Biologist on a Bike

Day 0: New Jersey to Astoria, Oregon

Today is the first day of my trip, and yet it isn’t.

I woke up at 5:30 this morning to my father knocking on my door. We both had planes to catch: me to Portland, him to Atlanta.

A long, green duffel bag with two blue ortlieb panniers in the foreground.

All my gear loaded into the back of the car.

As is to be expected, we didn’t get out the door nearly as quickly as we wanted to, and so we ended up arriving to the airport a bit later than intended. He dropped me at the terminal and then went to park, a decision that meant that I made my flight but he had to reschedule his, ultimately arriving several hours after he had planned to. As he said on the drive, “There are plenty of flights to Georgia.” Thanks, Dad!

The flight itself was uneventful. I slept a bit to make up for some lost sleep last night, then occupied myself with crossword puzzles or staring out the window until landing. The latter may sound boring, but there were definitely some views worth seeing out that window, especially in the last third of the flight.

A snow-capped mountain

There was quite a view when approaching Portland.

A friend I had never met in person before (huzzah for the internet) picked me up at the airport. We went to REI first to buy the things that I couldn’t fly with. And a spork. Because as careful as I was in packing everything, I forgot utensils. I’d like to say that I can’t believe I did that, but I can totally believe I did that. For those of you concerned about my safety from wild animals, I am also now in possession of a canister of bear spray courtesy of EDW.

From there we went to lunch at Luck Labrador Brew Pub where I got to meet another internet friend and her lovely and affectionate Labrador.

A lovely spot for lunch. From left to right: Me, EDW, LB, Tess.

After stories shared and much laughter, we said goodbye to LB and Tess and EDW and I headed for Astoria. It was a lovely ride, and the flora let me know for certain that I wasn’t in the midwest or northeast anymore. For more than half the ride the road wound its way up and down and through forests of towering pines.

There were also safety measures in place for cyclists on narrow parts of the road. On bridges and in the one tunnel we passed through, there were buttons that a cyclist could press which would cause some warning lights to flash. These warning lights are meant to indicate to cars that a cyclist is present. I don’t know how much attention drivers pay to those lights and their explanatory signs, but its a nice idea.

a tunnel on a road with a warning sign saying that lights flash in the tunnel when a cyclist is present.

A cyclist friendly tunnel? (Forgive the reflections off the windshield)

Steve, my Warmshowers host in Astoria, is a great guy. He welcomed us both, gave us a tour of his place, and recommended several places to go for food and drink. After dropping off my gear, EDW drove me the half mile to the bike shop and we said goodbye. She had a long way to drive home and I had a bike to pick up.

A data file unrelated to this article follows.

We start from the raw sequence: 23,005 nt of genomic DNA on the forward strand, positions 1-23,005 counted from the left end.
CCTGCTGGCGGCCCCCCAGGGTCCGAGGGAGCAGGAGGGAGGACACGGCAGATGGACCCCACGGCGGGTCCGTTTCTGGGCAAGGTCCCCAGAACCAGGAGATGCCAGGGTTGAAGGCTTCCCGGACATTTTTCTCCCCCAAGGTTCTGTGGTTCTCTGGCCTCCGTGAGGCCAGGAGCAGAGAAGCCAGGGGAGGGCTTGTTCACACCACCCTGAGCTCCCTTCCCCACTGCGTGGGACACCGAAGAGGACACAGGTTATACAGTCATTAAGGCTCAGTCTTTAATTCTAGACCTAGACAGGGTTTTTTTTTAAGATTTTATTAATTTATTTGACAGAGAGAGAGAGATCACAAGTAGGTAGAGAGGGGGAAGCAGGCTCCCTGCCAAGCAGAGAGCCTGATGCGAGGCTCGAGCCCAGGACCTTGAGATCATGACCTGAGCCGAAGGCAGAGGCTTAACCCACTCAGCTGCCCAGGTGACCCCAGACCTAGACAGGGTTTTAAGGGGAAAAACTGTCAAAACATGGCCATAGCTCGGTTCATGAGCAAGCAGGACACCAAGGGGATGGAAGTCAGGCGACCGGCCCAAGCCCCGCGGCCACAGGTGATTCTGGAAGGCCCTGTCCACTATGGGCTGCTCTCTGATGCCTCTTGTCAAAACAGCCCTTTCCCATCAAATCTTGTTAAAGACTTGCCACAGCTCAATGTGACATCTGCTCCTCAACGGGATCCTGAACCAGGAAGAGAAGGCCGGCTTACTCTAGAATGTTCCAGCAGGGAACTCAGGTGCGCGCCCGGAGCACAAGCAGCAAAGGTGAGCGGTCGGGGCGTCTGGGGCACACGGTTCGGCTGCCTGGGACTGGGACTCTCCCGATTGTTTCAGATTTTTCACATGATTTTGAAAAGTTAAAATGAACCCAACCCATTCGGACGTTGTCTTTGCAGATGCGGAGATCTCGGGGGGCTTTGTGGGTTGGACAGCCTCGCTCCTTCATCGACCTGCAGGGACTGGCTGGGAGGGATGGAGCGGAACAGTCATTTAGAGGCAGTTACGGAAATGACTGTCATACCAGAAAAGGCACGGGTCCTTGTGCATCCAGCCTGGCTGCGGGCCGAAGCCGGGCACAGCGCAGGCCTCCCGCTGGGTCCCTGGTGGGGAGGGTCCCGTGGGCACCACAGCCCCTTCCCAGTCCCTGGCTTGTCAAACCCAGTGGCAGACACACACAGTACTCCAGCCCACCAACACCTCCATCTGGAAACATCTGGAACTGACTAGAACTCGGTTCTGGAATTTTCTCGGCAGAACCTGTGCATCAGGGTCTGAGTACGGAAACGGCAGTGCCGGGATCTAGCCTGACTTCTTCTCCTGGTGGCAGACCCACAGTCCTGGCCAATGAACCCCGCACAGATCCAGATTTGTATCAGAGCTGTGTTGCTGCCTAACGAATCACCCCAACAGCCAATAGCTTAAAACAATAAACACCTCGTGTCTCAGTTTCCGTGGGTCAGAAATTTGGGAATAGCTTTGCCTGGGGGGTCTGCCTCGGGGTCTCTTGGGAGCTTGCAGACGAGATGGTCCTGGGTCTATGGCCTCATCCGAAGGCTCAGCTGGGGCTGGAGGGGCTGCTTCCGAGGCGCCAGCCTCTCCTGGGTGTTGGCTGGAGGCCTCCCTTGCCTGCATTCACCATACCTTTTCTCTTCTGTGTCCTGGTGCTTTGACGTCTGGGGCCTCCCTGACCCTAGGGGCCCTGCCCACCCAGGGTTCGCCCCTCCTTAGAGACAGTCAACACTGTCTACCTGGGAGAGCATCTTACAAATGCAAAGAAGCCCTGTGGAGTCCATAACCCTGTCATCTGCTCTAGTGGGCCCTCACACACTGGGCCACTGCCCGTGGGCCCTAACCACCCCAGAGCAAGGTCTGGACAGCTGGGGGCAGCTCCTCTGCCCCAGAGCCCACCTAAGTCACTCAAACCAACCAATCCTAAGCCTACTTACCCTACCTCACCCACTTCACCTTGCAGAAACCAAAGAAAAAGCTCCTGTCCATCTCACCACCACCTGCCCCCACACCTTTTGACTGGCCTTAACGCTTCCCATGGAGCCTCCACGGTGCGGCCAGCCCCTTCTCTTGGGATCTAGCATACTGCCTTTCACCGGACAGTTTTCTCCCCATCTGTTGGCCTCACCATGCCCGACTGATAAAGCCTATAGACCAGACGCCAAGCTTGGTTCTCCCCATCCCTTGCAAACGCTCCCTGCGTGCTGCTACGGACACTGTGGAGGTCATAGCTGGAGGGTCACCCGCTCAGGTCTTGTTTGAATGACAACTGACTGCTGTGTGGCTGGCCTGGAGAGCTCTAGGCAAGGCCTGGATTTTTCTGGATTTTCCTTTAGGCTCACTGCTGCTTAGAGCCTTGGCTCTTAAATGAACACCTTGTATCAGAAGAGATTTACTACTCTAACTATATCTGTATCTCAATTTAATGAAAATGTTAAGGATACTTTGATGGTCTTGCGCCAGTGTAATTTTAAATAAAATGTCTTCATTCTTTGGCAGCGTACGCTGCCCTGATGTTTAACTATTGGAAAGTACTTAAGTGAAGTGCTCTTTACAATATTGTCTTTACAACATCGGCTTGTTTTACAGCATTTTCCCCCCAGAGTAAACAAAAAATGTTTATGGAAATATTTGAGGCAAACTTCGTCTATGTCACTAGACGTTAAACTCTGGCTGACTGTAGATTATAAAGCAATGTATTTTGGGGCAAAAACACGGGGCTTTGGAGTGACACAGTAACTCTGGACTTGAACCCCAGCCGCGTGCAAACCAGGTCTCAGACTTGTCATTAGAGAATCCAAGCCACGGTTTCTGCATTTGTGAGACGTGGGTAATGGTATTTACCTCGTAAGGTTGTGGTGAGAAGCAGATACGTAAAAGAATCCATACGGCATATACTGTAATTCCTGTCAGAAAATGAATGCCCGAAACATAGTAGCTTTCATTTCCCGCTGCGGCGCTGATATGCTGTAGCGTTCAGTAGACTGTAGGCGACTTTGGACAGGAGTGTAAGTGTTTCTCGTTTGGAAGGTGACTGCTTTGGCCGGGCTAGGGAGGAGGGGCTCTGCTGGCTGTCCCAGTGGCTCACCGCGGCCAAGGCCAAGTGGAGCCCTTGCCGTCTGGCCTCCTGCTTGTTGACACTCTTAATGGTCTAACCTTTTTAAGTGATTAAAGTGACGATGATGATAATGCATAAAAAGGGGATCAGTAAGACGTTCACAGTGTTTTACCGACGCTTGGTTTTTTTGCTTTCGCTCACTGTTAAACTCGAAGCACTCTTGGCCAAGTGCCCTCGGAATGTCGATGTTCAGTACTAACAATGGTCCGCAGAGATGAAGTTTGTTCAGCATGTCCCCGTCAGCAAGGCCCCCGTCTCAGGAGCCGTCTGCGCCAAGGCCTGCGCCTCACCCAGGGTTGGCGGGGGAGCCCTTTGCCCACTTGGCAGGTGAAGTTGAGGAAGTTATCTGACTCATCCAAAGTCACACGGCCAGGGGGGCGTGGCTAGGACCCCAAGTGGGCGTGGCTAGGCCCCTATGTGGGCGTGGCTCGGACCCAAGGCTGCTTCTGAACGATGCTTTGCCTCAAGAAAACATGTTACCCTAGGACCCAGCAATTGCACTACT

Ah, the bike. Well, it was assembled, but I had called in after it was shipped with a request that it also be given a tune up, but that got lost somewhere. That was at least partially my fault, as they usually ask for that information to be included in the shipment and I hadn’t done so. To compound things, I installed my front rack and fenders in, shall we say, a unique way. They were stable and whatnot, but so oddly positioned that the shop didn’t know how to replicate what I had done. It took a few minutes and my searching through old pictures to remember exactly what it was I had done, then about half an hour for it to be replicated. At that point the shop was officially closed, so I have to go back tomorrow for the tune up.

I’m a bit bummed that I won’t be able to set right out tomorrow morning, but such is life. I’ve only got a 50 mile day planned and I’m ending at a house (no need to set up camp), so a few hours delay won’t be that big of a deal.

Steve and I cooperated to cook dinner: salad, vegetables fried in olive oil, and rice. We spit a beer and had a great dinner sharing travel stories and other experiences.

The last thing I did before turning in was to take my gear out of the duffel I had flown with and pack it properly into my panniers. There was a bit of trial and error to balance the weight out, but I think it’s all set now.

For the past few days, anticipatory anxiety has periodically washed over me as I wonder what in the world I was thinking to undertake this tour. Today, however, I’m oddly calm. I’m here. This is happening. It’s going to be awesome.

10 thoughts on “Day 0: New Jersey to Astoria, Oregon

  1. EDW

    Too bad about the mixup with the shop. Enjoy those extra hours in beautiful Astoria. You’ll be on your way soon enough. Safe and happy travels!

  2. Cathy

    The ever-flexible, ever-optimistic Cindy! I look forward to following your amazing journey!!! Godspeed!

  3. Linda Beutler

    Aw! Hope this doesn’t shorten your time at Crisp’s Cracker Box, as my parents called the house. Beau North and I call it “Writers on the Rocks”. If you stay a second night, no one will ever know!

  4. Suzan Lauder

    Woo-hoo! You’re ready to rock and roll! So proud of you for taking this on, and looking forward to following your trip.

  5. Laurence Warner

    We met at Tamago, Jay’s lovely bike shop in Hyde Park.
    I wish you the very best for your wonderful journey.
    You might be interested to check out my friend Alana’s similar project, for which I will be joining her for the Colorado Springs-Denver leg as I am in Boulder this summer:
    Laurence (the Englishman)

    1. Spin Doctor Post author

      Hi. I remember speaking with you, Laurence. I’m glad you checked in, and I’ll definitely bookmark that link. Have a great ride.

Leave a Reply

Your email address will not be published. Required fields are marked *